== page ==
IT is 90 years ago this month since the former railway line from Shipley and Windhill station closed to passengers.

The former Great Northern Railway Companies line linked Shipley and Windhill station with Bradford Exchange, by way of a circuitous, heavily graded route climbing out of the Aire valley serving the intermediate stations of Thackley, Idle and Eccleshill.

The GNR arrived after other companies had become well established in West Yorkshire. Many of their routes were heavily engineered and reliant on tunnels and grand viaducts, with the line to Halifax and Keighley via Queensbury a typical example.

At the time, circa 1860, the Shipley, Idle and Eccleshill conurbation was growing and although initially a line was promoted by smaller separate companies (Bradford, Eccleshill and Idle, and the Idle and Shipley Railway) and the Great Northern Railway stepped in. The line opened to passengers in 1875 and closed on the first day of February 1931. As a passenger route it soon found it was difficult to compete with the tramway (later trolley bus) and closure was inevitable. After closure to regular passenger trains the line was singled with control from the Laisterdyke East signal box by electric token. By 1957 there were still seven daily freights, mainly conveying coal from Wakefield collieries.

By this time however the GNR had become absorbed into the LNER (London & North Eastern Railway) upon the grouping of railway companies into the ‘Big four’ in 1923. It stayed that way until the LNER was absorbed into British Railways in 1948.

There was the odd charter or excursion over the line and freight lingered until 1968 when the Windhill goods yard closed.

There was also famously a football special over the line. On January 9 1954 when Bradford Park Avenue faced Manchester City in the third round of the FA Cup, a special train took fans to Horton Park station.

It is the human story of any railway line that’s always fascinating and in my extensive collection of documents and memorabilia from the line I can give a snapshot of what went on in a world so different to today. Here are two stories.

John Braithwaite was the first stationmaster at Shipley & Windhill but his GN career started at Doncaster station, then two-years-old. He was born in 1835 at Balby where his father kept the Old Swan Inn, a HQ for stagecoaches between Doncaster and Sheffield.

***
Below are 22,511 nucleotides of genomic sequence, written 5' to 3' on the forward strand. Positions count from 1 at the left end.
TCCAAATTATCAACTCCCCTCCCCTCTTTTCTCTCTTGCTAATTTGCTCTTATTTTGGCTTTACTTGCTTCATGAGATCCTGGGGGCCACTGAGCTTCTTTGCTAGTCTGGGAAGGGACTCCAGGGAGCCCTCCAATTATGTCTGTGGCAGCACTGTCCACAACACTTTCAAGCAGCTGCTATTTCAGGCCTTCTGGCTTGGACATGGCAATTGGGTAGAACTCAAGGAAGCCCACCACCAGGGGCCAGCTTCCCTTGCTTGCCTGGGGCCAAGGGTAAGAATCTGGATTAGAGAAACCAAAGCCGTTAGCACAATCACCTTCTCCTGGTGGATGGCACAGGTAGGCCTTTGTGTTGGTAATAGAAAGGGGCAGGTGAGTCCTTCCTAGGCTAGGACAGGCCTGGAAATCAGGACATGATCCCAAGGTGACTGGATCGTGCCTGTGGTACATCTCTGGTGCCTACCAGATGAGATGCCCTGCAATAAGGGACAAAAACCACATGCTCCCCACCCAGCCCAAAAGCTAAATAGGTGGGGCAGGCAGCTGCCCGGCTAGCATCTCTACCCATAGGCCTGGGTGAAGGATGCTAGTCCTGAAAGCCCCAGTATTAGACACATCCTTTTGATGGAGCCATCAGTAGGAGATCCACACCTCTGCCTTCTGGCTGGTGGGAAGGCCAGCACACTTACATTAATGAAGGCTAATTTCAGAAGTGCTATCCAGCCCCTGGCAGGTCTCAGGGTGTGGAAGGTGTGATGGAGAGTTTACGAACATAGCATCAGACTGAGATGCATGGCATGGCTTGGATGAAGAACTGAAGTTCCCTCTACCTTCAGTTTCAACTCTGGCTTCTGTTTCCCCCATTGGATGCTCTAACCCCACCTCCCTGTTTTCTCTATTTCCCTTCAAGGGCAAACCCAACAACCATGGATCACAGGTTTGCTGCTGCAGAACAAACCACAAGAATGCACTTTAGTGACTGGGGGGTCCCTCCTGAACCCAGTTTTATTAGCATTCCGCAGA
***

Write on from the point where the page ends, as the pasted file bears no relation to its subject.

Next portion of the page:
Mr Braithwaite started as an engine cleaner in the locomotive department but soon progressed to signalman. He moved to Welwyn where he received a gratuity from GN directors for stopping an express which somehow passed his signal box minus a wheel! He moved to New Barnet where he noticed a locomotive pass with a defect - a serious accident would have occurred had he not been so alert.

Serious accidents seemed to follow him around. At Welwyn a train of empty coal wagons broke down inside the tunnel. A second train following was wrecked and before any steps could be taken to prevent further destruction, a third train ran into the tunnel. Two men were killed and a furnace blazed for hours in the tunnel. By the time Mr Braithwaite arrived as first stationmaster at Shipley & Windhill, he might well have been hoping for a quieter life. But there were several cases of trains running away on the steeply graded Idle line, resulting in at least two incidents where they ran through the wall at the terminal station. A sand drag was installed later to prevent such incidents.

When he retired Mr Braithwaite had over 50 years railway service and went to live near Sheffield.

George Moulds was born on June 8, 1880 at Old Somersby, Lincolnshire. He came from a large farming family but with not enough work to sustain everyone he joined the GNR in December 1902.

On September 1, 1903 he was sent to Great Ponton in Lincolnshire and later took up posts around the system including Grantham, Claypole as crossing keeper, and Thornton. He moved to Shipley and Windhill as a signalman. On February 11 1903 his thumb was crushed and he was unable to work until April 7, receiving 32 shillings from the Railway Casualty Fund. He married an Old Somersby girl, Betsy Hewitt Harrison, in December 1903, completing an eventful year, and they had six sons. He lived in Carr Lane, Windhill, from where in retirement he could see trains on the Aire Valley route.

Shipley and Windhill station saw later use as a church, a scooter showroom, a printers and latterly by a decking manufacturer. The T&A recently reported on a proposed redevelopment of the building, which will hopefully see the former station rejuvenated and continue as an historical landmark in the area.